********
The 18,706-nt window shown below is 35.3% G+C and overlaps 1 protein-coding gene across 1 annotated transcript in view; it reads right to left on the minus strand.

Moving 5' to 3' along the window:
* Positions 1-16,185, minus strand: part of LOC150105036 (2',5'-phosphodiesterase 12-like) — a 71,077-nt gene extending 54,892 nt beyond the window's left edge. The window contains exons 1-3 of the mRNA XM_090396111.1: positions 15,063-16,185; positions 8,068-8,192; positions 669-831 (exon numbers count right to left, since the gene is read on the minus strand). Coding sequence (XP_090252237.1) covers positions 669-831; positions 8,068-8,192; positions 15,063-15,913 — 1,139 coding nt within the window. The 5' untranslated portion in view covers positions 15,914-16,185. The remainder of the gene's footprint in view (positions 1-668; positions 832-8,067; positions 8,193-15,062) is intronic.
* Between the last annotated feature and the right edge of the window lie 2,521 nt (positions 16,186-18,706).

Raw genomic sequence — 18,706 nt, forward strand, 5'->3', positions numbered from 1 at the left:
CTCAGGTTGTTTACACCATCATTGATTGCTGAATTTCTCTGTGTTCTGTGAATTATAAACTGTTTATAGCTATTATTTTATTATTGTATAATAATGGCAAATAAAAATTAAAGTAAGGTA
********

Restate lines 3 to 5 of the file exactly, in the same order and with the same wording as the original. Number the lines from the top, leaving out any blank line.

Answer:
* Positions 1-16,185, minus strand: part of LOC150105036 (2',5'-phosphodiesterase 12-like) — a 71,077-nt gene extending 54,892 nt beyond the window's left edge. The window contains exons 1-3 of the mRNA XM_090396111.1: positions 15,063-16,185; positions 8,068-8,192; positions 669-831 (exon numbers count right to left, since the gene is read on the minus strand). Coding sequence (XP_090252237.1) covers positions 669-831; positions 8,068-8,192; positions 15,063-15,913 — 1,139 coding nt within the window. The 5' untranslated portion in view covers positions 15,914-16,185. The remainder of the gene's footprint in view (positions 1-668; positions 832-8,067; positions 8,193-15,062) is intronic.
* Between the last annotated feature and the right edge of the window lie 2,521 nt (positions 16,186-18,706).

Raw genomic sequence — 18,706 nt, forward strand, 5'->3', positions numbered from 1 at the left: